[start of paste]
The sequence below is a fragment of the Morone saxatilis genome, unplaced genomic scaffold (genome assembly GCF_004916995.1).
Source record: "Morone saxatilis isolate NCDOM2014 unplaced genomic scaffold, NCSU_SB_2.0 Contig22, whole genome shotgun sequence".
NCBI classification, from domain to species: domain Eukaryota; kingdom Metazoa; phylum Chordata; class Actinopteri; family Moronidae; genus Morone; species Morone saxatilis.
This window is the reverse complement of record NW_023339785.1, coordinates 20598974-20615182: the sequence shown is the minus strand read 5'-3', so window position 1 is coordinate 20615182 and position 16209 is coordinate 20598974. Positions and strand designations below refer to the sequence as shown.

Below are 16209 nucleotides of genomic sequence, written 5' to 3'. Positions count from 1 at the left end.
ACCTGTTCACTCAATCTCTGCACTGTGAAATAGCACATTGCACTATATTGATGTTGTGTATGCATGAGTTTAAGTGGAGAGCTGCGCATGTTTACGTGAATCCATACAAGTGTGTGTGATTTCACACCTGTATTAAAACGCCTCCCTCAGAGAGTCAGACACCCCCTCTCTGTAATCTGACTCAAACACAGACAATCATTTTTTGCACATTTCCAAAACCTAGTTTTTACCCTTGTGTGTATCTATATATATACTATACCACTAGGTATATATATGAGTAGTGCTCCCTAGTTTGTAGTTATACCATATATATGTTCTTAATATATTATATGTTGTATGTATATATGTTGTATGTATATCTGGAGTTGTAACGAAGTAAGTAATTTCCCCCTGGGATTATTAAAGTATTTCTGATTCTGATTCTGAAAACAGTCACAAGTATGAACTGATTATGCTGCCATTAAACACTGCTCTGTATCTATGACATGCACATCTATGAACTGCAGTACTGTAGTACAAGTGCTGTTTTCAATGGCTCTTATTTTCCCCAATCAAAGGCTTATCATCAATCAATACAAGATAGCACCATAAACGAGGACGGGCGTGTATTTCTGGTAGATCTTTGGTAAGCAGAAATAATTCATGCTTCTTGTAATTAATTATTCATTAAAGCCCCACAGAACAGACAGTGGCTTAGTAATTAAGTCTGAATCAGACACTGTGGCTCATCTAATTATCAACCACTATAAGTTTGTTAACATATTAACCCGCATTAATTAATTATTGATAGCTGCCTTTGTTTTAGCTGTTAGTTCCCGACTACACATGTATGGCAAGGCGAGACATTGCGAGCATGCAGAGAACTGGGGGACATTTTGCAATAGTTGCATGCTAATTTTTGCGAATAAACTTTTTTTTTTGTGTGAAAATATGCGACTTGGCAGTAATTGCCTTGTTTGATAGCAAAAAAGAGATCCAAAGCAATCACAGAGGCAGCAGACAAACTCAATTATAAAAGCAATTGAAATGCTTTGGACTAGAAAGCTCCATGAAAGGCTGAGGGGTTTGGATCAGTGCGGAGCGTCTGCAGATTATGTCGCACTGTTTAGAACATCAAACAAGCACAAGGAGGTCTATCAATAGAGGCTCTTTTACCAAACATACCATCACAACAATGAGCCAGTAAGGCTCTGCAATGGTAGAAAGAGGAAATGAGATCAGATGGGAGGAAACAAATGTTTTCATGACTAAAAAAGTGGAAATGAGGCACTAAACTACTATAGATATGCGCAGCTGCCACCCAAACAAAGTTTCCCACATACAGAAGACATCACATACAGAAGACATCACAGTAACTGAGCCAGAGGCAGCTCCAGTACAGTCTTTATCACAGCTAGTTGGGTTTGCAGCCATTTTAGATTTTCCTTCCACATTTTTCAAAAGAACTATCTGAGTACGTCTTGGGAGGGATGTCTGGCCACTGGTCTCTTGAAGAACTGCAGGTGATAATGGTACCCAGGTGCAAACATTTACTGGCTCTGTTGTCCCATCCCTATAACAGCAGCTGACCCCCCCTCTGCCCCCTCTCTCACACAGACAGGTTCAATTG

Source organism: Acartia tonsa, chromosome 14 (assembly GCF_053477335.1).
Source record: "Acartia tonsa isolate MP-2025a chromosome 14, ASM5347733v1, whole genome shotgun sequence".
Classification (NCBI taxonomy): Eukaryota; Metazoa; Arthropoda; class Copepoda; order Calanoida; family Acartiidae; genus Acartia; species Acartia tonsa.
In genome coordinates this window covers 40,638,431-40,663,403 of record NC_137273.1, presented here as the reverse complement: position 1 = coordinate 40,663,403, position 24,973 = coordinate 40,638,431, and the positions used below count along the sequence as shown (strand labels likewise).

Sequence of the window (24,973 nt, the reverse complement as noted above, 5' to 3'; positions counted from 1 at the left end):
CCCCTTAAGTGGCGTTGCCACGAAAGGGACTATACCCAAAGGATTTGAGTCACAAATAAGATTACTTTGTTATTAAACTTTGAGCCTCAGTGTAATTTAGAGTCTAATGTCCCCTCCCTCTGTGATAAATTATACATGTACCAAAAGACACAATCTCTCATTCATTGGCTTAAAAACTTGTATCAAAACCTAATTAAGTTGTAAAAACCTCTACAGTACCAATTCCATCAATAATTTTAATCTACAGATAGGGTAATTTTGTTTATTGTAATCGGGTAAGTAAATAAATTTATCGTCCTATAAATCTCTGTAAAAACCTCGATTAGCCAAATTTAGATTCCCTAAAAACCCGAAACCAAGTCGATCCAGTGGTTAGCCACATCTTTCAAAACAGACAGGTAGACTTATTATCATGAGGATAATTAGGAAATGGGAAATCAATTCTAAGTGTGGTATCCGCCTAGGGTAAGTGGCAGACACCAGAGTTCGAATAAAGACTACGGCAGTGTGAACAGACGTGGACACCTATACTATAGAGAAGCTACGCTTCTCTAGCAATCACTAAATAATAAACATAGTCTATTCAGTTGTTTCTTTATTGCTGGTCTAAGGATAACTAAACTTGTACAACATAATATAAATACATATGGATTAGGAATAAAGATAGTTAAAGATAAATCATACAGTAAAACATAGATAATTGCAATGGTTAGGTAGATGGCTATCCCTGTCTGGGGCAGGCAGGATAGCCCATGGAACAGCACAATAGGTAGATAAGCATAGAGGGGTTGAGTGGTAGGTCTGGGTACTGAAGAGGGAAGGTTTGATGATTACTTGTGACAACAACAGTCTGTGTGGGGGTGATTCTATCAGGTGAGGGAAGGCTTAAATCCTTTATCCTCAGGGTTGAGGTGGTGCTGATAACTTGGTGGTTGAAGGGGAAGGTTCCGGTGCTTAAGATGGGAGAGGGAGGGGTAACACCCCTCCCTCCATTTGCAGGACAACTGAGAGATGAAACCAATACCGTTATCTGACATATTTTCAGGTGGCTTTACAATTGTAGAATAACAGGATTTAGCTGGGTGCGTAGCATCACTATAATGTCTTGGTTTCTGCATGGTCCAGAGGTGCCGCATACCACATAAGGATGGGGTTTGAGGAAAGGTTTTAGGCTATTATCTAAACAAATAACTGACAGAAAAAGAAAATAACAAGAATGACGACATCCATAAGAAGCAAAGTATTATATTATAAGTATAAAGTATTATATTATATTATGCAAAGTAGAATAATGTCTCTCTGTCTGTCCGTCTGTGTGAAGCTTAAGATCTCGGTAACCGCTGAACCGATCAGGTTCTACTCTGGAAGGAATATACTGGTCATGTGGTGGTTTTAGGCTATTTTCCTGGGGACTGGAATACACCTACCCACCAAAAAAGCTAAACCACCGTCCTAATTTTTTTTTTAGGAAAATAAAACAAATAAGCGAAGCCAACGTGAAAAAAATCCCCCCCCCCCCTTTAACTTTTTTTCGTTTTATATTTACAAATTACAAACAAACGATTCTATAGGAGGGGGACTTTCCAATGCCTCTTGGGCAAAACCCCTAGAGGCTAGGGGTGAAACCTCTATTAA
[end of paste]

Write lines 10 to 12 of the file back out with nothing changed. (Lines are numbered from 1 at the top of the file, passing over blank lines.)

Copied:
In genome coordinates this window covers 40,638,431-40,663,403 of record NC_137273.1, presented here as the reverse complement: position 1 = coordinate 40,663,403, position 24,973 = coordinate 40,638,431, and the positions used below count along the sequence as shown (strand labels likewise).

Sequence of the window (24,973 nt, the reverse complement as noted above, 5' to 3'; positions counted from 1 at the left end):
CCCCTTAAGTGGCGTTGCCACGAAAGGGACTATACCCAAAGGATTTGAGTCACAAATAAGATTACTTTGTTATTAAACTTTGAGCCTCAGTGTAATTTAGAGTCTAATGTCCCCTCCCTCTGTGATAAATTATACATGTACCAAAAGACACAATCTCTCATTCATTGGCTTAAAAACTTGTATCAAAACCTAATTAAGTTGTAAAAACCTCTACAGTACCAATTCCATCAATAATTTTAATCTACAGATAGGGTAATTTTGTTTATTGTAATCGGGTAAGTAAATAAATTTATCGTCCTATAAATCTCTGTAAAAACCTCGATTAGCCAAATTTAGATTCCCTAAAAACCCGAAACCAAGTCGATCCAGTGGTTAGCCACATCTTTCAAAACAGACAGGTAGACTTATTATCATGAGGATAATTAGGAAATGGGAAATCAATTCTAAGTGTGGTATCCGCCTAGGGTAAGTGGCAGACACCAGAGTTCGAATAAAGACTACGGCAGTGTGAACAGACGTGGACACCTATACTATAGAGAAGCTACGCTTCTCTAGCAATCACTAAATAATAAACATAGTCTATTCAGTTGTTTCTTTATTGCTGGTCTAAGGATAACTAAACTTGTACAACATAATATAAATACATATGGATTAGGAATAAAGATAGTTAAAGATAAATCATACAGTAAAACATAGATAATTGCAATGGTTAGGTAGATGGCTATCCCTGTCTGGGGCAGGCAGGATAGCCCATGGAACAGCACAATAGGTAGATAAGCATAGAGGGGTTGAGTGGTAGGTCTGGGTACTGAAGAGGGAAGGTTTGATGATTACTTGTGACAACAACAGTCTGTGTGGGGGTGATTCTATCAGGTGAGGGAAGGCTTAAATCCTTTATCCTCAGGGTTGAGGTGGTGCTGATAACTTGGTGGTTGAAGGGGAAGGTTCCGGTGCTTAAGATGGGAGAGGGAGGGGTAACACCCCTCCCTCCATTTGCAGGACAACTGAGAGATGAAACCAATACCGTTATCTGACATATTTTCAGGTGGCTTTACAATTGTAGAATAACAGGATTTAGCTGGGTGCGTAGCATCACTATAATGTCTTGGTTTCTGCATGGTCCAGAGGTGCCGCATACCACATAAGGATGGGGTTTGAGGAAAGGTTTTAGGCTATTATCTAAACAAATAACTGACAGAAAAAGAAAATAACAAGAATGACGACATCCATAAGAAGCAAAGTATTATATTATAAGTATAAAGTATTATATTATATTATGCAAAGTAGAATAATGTCTCTCTGTCTGTCCGTCTGTGTGAAGCTTAAGATCTCGGTAACCGCTGAACCGATCAGGTTCTACTCTGGAAGGAATATACTGGTCATGTGGTGGTTTTAGGCTATTTTCCTGGGGACTGGAATACACCTACCCACCAAAAAAGCTAAACCACCGTCCTAATTTTTTTTTTAGGAAAATAAAACAAATAAGCGAAGCCAACGTGAAAAAAATCCCCCCCCCCCCTTTAACTTTTTTTCGTTTTATATTTACAAATTACAAACAAACGATTCTATAGGAGGGGGACTTTCCAATGCCTCTTGGGCAAAACCCCTAGAGGCTAGGGGTGAAACCTCTATTAA